ParameterDark Energy CasePlanck + JLAPlanck + JLA + BAOPlanck + PantheonPlanck + Pantheon + BAO
ΛCDM 0.02225 ± 0.00016 0.02230 ± 0.00014 0.02226 ± 0.00015 0.02231 ± 0.00013
Ω b h 2 wCDM 0.02223 ± 0.00016 0.02228 ± 0.00015 0.02223 ± 0.00016 0.02227 ± 0.00015
w ( z ) CDM 0.02226 ± 0.00016 0.02220 ± 0.00016 0.02224 ± 0.00016 0.02221 ± 0.00015
ΛCDM 0.1197 ± 0.0014 0.1189 ± 0.0010 0.1195 ± 0.0014 0.11884 ± 0.00098
Ω c h 2 wCDM 0.1200 ± 0.0014 0.1193 ± 0.0013 0.1200 ± 0.0015 0.1194 ± 0.0012
w ( z ) CDM 0.1198 ± 0.0015 0.1204 ± 0.0014 0.1200 ± 0.0015 0.1204 ± 0.0014
ΛCDM 0.080 ± 0.017 0.083 ± 0.016 0.081 ± 0.017 0.084 ± 0.016
τ wCDM 0.077 ± 0.017 0.082 ± 0.017 0.077 ± 0.017 0.081 ± 0.017
w ( z ) CDM 0.074 ± 0.017 0.072 ± 0.018 0.074 ± 0.017 0.073 ± 0.017
ΛCDM 3.094 ± 0.033 3.099 ± 0.032 3.096 ± 0.033 3.100 ± 0.032
log 10 10 A s wCDM 3.090 ± 0.033 3.098 ± 0.033 3.090 ± 0.033 3.095 ± 0.033
w ( z ) CDM 3.082 ± 0.034 3.081 ± 0.034 3.082 ± 0.033 3.082 ± 0.033
ΛCDM 0.9650 ± 0.0048 0.9668 ± 0.0041 0.9653 ± 0.0046 0.9671 ± 0.0040
n s wCDM 0.9643 ± 0.0047 0.9659 ± 0.0043 0.9641 ± 0.0047 0.9657 ± 0.0044
w ( z ) CDM 0.9646 ± 0.0049 0.9631 ± 0.0047 0.9641 ± 0.0048 0.9632 ± 0.0047
ΛCDM
w 1 wCDM 1.036 ± 0.053 1.023 ± 0.042 1.035 ± 0.037 1.025 ± 0.034
w ( z ) CDM 1.37 0.50 + 0.56 1.35 ± 0.51 1.34 ± 0.45 1.37 ± 0.44
ΛCDM
w 2 wCDM
w ( z ) CDM 0.83 ± 0.12 0.96 ± 0.10 0.922 ± 0.097 0.988 ± 0.082
ΛCDM
w 3 wCDM
w ( z ) CDM 1.51 0.52 + 0.60 0.68 0.29 + 0.34 1.04 0.38 + 0.42 0.66 0.27 + 0.30
ΛCDM
w 4 wCDM
w ( z ) CDM < 0.92 1.95 0.40 + 0.77 2.58 0.97 + 1.6 1.88 0.35 + 0.68
ΛCDM 67.33 ± 0.64 67.66 ± 0.47 67.39 ± 0.61 67.70 ± 0.45
H 0 wCDM 68.3 ± 1.6 68.2 ± 1.0 68.2 ± 1.1 68.19 ± 0.81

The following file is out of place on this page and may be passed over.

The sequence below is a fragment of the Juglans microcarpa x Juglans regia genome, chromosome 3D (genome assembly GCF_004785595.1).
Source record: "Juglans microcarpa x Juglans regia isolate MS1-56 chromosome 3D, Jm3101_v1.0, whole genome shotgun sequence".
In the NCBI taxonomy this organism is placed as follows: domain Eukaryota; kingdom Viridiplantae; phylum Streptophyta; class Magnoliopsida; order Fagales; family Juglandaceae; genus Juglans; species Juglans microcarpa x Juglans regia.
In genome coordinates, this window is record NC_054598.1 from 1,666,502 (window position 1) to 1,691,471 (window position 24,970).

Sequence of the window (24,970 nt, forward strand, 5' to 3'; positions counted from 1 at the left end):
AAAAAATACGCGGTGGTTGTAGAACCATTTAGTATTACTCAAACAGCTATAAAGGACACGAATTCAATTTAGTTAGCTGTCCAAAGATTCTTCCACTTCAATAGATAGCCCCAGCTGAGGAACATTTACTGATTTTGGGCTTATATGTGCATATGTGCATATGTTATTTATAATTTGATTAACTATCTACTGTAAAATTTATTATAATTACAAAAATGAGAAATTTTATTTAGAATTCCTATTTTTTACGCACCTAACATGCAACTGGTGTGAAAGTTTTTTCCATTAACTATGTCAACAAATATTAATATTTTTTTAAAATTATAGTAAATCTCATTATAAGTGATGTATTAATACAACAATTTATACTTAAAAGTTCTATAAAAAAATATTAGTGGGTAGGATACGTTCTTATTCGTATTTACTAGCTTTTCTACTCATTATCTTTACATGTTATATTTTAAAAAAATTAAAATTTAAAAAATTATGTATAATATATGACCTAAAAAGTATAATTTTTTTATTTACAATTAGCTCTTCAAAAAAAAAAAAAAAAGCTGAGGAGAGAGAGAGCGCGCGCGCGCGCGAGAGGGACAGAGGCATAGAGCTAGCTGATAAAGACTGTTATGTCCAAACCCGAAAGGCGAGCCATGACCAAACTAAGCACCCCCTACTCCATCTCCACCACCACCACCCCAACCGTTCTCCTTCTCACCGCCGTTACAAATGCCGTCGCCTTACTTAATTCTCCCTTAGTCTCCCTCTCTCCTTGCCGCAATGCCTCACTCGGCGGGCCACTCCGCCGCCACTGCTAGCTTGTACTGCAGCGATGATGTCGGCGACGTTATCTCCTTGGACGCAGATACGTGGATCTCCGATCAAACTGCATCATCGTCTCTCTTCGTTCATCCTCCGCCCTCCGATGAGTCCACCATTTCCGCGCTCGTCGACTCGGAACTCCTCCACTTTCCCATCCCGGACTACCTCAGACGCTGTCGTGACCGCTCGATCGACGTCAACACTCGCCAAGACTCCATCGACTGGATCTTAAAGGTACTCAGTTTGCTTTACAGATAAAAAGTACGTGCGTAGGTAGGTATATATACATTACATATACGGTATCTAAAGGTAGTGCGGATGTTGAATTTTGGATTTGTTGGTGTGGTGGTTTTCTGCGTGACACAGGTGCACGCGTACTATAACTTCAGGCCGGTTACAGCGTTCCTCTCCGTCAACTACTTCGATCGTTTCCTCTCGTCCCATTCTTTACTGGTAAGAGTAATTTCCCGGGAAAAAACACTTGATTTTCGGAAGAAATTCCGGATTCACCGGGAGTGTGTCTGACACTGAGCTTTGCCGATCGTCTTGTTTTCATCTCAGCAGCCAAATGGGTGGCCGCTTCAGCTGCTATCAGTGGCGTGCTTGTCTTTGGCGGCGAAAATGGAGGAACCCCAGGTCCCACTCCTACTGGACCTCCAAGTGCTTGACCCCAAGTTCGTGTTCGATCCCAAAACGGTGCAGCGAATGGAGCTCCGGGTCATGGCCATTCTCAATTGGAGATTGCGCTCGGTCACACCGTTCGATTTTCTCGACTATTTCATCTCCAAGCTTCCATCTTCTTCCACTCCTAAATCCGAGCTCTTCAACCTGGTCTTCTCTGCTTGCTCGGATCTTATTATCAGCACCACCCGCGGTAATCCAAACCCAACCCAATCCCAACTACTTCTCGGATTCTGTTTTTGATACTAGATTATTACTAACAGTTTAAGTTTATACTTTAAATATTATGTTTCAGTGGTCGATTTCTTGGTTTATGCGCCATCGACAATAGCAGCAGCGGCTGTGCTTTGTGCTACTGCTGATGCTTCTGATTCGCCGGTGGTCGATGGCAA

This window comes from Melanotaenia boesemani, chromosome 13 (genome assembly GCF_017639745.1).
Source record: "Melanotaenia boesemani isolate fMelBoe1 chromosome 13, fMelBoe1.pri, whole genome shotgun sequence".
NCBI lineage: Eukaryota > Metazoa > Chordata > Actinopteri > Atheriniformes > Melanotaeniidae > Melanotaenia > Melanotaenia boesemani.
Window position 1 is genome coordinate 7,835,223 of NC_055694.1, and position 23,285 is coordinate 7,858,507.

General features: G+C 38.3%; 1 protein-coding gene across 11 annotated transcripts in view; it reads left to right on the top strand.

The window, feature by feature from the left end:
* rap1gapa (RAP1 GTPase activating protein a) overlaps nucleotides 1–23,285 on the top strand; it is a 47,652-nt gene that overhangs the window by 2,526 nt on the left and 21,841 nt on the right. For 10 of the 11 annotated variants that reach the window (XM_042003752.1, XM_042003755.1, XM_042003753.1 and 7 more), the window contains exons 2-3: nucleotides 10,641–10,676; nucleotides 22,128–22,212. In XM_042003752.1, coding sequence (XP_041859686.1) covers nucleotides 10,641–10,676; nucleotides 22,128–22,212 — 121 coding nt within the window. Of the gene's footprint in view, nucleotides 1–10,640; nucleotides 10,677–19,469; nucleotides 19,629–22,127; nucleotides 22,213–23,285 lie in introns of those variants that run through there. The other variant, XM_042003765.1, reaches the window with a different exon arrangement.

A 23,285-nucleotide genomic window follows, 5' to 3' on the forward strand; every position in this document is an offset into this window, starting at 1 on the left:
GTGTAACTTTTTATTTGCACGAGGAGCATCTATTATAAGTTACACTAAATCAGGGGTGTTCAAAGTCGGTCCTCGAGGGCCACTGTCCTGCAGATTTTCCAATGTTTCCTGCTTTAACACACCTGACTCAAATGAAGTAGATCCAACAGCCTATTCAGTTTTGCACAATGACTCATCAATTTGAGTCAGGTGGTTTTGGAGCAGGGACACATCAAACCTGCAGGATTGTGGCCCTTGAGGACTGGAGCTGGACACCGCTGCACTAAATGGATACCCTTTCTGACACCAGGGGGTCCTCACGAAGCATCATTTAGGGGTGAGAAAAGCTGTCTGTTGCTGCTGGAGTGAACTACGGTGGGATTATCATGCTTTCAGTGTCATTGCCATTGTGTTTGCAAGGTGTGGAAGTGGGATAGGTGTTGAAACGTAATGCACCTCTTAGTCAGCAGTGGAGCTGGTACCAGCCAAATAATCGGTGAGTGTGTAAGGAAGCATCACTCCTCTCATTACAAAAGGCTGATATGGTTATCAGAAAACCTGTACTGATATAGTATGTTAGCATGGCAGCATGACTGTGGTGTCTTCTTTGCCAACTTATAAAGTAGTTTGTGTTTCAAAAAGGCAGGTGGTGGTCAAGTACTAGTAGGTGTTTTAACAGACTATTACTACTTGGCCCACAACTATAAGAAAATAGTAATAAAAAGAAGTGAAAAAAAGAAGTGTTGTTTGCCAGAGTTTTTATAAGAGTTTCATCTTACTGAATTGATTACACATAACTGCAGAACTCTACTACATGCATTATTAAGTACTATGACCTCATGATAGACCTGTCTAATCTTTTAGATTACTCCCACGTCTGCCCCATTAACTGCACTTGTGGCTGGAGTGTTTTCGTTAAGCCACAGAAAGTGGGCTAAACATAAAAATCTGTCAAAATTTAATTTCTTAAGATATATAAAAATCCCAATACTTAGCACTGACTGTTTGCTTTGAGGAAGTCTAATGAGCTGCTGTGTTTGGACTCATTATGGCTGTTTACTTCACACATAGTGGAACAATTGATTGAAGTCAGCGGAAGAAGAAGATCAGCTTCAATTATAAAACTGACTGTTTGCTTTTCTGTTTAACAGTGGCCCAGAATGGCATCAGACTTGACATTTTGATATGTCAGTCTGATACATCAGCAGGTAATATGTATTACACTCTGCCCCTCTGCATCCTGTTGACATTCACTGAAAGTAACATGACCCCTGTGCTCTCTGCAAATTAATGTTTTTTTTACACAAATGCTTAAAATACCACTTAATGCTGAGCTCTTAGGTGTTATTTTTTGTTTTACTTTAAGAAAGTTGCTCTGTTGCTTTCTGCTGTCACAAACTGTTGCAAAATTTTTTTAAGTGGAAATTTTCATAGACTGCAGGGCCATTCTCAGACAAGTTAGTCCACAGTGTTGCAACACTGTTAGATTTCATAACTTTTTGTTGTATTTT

w ( z ) CDM 73.0 ± 2.5 68.9 ± 1.5 71.3 1.9 + 2.2 69.2 ± 1.2
ΛCDM 0.4660 ± 0.0097 0.4627 ± 0.0086 0.4655 ± 0.0095 0.4624 ± 0.0085
σ 8 Ω m 1 / 2 wCDM 0.4653 ± 0.0097 0.4639 ± 0.0087 0.4658 ± 0.0095 0.4635 ± 0.0087
w ( z ) CDM 0.459 ± 0.011 0.4670 ± 0.0097 0.4614 ± 0.0098 0.4661 ± 0.0094
Table A2. Marginalized values of the parameters and their 68 % confidence level bounds, obtained using Planck+SNIa and Planck+SNIa+BAO, when SFR systematic effects are included. When only upper or lower bounds are found, we report the 95 % confidence level limit.
Table A2. Marginalized values of the parameters and their 68 % confidence level bounds, obtained using Planck+SNIa and Planck+SNIa+BAO, when SFR systematic effects are included. When only upper or lower bounds are found, we report the 95 % confidence level limit.
ParameterDark Energy CasePlanck + JLAPlanck + JLA + BAOPlanck + PantheonPlanck + Pantheon + BAO
ΛCDM 0.02223 ± 0.00016 0.02230 ± 0.00014 0.02223 ± 0.00016 0.02230 ± 0.00014
Ω b h 2 wCDM 0.02224 ± 0.00015 0.02227 ± 0.00015 0.02224 ± 0.00016 0.02227 ± 0.00015
w ( z ) CDM 0.02226 ± 0.00016 0.02221 ± 0.00015 0.02224 ± 0.00016 0.02222 ± 0.00015
ΛCDM 0.1199 ± 0.0015 0.1190 ± 0.0010 0.1199 ± 0.0015 0.1190 ± 0.0011
Ω c h 2 wCDM 0.1199 ± 0.0015 0.1194 ± 0.0013 0.1199 ± 0.0015 0.1195 ± 0.0013
w ( z ) CDM 0.1197 ± 0.0015 0.1204 ± 0.0014 0.1200 ± 0.0014 0.1203 ± 0.0014
ΛCDM 0.079 ± 0.017 0.083 ± 0.016 0.078 ± 0.017 0.083 ± 0.017
τ wCDM 0.078 ± 0.016 0.080 ± 0.018 0.077 ± 0.017 0.080 ± 0.017
w ( z ) CDM 0.073 ± 0.018 0.073 ± 0.017 0.073 ± 0.017 0.074 ± 0.017
ΛCDM 3.092 ± 0.033 3.098 ± 0.032 3.092 ± 0.034 3.100 ± 0.033
log 10 10 A s wCDM 3.091 ± 0.032 3.093 ± 0.034 3.090 ± 0.033 3.094 ± 0.033
w ( z ) CDM 3.080 ± 0.034 3.082 ± 0.034 3.081 ± 0.033 3.084 ± 0.033
ΛCDM 0.9643 ± 0.0049 0.9667 ± 0.0041 0.9643 ± 0.0047 0.9668 ± 0.0041